Faith and fertility: Data show large families, religiosity connected

Published: Monday, Oct. 23 2006 12:00 a.m. MDT

Meg, left, Mati and Chloe come to the counter for cookies with their mother, Shelly, and brother, Tanner, at the Andresen home.

Laura Seitz, Deseret Morning News

Shelly Andresen had thought her family was complete with three children, but now that it's bigger, she wouldn't have it any other way.

"We just enjoy them," she said of her six children, who range in age from 4 to 18 years. "It's not perfect all the time; we just do our best."

Utah has long had a higher fertility rate than the rest of the United States, though it is declining along with the nation's. In 1960, Utah had a fertility rate of 4.3 compared to the nation's 3.1. In 2004, Utah had a fertility rate of 2.5 compared to the nation's 2.0, said Pamela Perlich, senior research economist at the University of Utah's Bureau of Economic and Business Research.

Perlich said Utah has followed the national trend of decreasing fertility rates and smaller households since the baby boom following World War II. Part of that trend has to do with people living longer, so there are more retirees in households of one or two people, she said.

"It's a downward slope, but Utah is above the nation," she said. "It does not just have to do with the fertility rate; it also has to do with people living longer."

However, unlike the nation, Utah still has a fertility rate above replacement levels, and it experienced an acceleration in the 1980s.

"Right now we're in a pattern of constant fertility rate in Utah for the next little while," Perlich said.

For those with large families, faith often plays a role, said David Dollahite, professor of family life at Brigham Young University. Dollahite, who has seven children, said data has shown that those who are devout in their faith are more likely to have large families.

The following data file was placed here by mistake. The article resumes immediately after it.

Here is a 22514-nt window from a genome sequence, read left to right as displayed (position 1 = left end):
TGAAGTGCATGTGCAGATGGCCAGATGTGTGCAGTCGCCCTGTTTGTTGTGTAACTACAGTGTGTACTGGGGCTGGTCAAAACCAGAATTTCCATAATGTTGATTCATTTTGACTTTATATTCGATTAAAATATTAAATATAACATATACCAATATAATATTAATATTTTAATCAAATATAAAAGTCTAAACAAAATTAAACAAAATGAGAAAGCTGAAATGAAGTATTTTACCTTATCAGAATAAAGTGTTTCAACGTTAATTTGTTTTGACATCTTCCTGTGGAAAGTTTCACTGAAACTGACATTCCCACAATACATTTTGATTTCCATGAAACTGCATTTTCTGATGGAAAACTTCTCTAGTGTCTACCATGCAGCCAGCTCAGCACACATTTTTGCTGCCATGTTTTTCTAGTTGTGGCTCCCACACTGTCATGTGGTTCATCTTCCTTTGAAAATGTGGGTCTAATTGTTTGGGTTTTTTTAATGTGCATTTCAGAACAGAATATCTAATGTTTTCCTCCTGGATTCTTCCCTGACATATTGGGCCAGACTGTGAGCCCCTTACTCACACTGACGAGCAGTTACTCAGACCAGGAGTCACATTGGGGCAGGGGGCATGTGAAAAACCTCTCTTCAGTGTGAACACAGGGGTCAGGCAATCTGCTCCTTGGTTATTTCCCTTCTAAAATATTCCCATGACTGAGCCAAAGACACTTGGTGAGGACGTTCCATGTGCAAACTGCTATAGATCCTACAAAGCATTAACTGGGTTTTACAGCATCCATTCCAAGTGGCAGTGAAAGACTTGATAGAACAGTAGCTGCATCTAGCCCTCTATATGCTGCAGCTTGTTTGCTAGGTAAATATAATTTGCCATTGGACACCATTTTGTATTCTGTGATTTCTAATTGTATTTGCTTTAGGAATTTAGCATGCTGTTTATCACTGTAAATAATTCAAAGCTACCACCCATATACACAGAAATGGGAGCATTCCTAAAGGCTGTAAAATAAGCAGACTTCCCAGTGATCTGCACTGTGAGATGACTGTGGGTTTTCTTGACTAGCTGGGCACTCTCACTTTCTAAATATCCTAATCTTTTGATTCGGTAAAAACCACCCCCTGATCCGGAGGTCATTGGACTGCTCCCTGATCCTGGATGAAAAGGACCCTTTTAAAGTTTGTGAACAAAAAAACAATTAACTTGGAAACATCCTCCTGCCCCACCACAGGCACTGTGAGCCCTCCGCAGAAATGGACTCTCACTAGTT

"Strongly held faith tends to lead toward larger families," he said. "The LDS influence on welcoming as many children as possible into the home certainly has an influence in Utah."

"It's not just a Utah Mormon thing, it's a religious thing," he said, noting devout Catholics, Orthodox Jews and the Amish are among those who also tend to have larger families.

"The data show a positive relationship between religiosity and fertility," he said.

The Church of Jesus Christ of Latter-day Saints has long considered traditional families to be the foundation of society but has stopped short of saying those families should be large.

"The (LDS) Church views the bearing and rearing of children by a married couple to be a joyful blessing," LDS Church spokesman Dale Bills said in a statement. "However, the decision as to how many children to have and when to have them is a private matter left between the couple and the Lord."

Betsy and Jed VanDen- Berghe of Holladay have eight children, and Betsy said the couple's LDS faith "has played a very big role" in their family planning.

"We have been very prayerful about our family size and have felt inspired," she said. "I kind of envisioned myself with maybe four, possibly five kids. I never imagined eight."

VanDenBerghe said she doesn't believe a good LDS family needs to be large, however, saying, "We took it one child at a time. ... I don't think either of us set out to have eight children. ... We felt with each pregnancy, it was the right thing to do."

Those who choose to have large families often find themselves having to balance the diverse interests of several children and learn to be shrewd in their budgeting. They also sometimes find themselves facing a stigma.

Even in Utah where large families are fairly common, Andresen said she still gets looks and comments from time to time, similar to those she received while living in California. Some people here, and in other states, have approached her with comments such as, "Haven't you heard of birth control?"

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